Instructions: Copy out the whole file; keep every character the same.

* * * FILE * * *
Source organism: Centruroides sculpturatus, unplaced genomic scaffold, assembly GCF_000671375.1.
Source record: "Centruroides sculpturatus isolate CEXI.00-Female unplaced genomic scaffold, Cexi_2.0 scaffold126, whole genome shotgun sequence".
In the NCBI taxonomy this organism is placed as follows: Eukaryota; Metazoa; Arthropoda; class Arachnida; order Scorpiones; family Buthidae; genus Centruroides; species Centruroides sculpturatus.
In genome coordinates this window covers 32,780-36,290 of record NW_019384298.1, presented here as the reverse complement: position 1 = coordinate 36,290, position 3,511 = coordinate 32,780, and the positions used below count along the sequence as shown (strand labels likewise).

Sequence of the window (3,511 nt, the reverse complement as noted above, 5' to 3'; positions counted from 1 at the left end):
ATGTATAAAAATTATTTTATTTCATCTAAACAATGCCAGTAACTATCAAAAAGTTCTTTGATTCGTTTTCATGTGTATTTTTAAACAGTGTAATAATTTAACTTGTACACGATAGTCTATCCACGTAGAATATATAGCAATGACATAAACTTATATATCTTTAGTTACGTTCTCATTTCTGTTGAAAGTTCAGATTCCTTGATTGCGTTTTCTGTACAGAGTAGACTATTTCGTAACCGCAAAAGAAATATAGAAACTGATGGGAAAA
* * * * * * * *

Source organism: Centruroides sculpturatus, unplaced genomic scaffold, assembly GCF_000671375.1.
Source record: "Centruroides sculpturatus isolate CEXI.00-Female unplaced genomic scaffold, Cexi_2.0 scaffold126, whole genome shotgun sequence".
In the NCBI taxonomy this organism is placed as follows: Eukaryota; Metazoa; Arthropoda; class Arachnida; order Scorpiones; family Buthidae; genus Centruroides; species Centruroides sculpturatus.
In genome coordinates this window covers 32,780-36,290 of record NW_019384298.1, presented here as the reverse complement: position 1 = coordinate 36,290, position 3,511 = coordinate 32,780, and the positions used below count along the sequence as shown (strand labels likewise).

Sequence of the window (3,511 nt, the reverse complement as noted above, 5' to 3'; positions counted from 1 at the left end):
ATGTATAAAAATTATTTTATTTCATCTAAACAATGCCAGTAACTATCAAAAAGTTCTTTGATTCGTTTTCATGTGTATTTTTAAACAGTGTAATAATTTAACTTGTACACGATAGTCTATCCACGTAGAATATATAGCAATGACATAAACTTATATATCTTTAGTTACGTTCTCATTTCTGTTGAAAGTTCAGATTCCTTGATTGCGTTTTCTGTACAGAGTAGACTATTTCGTAACCGCAAAAGAAATATAGAAACTGATGGGAAAA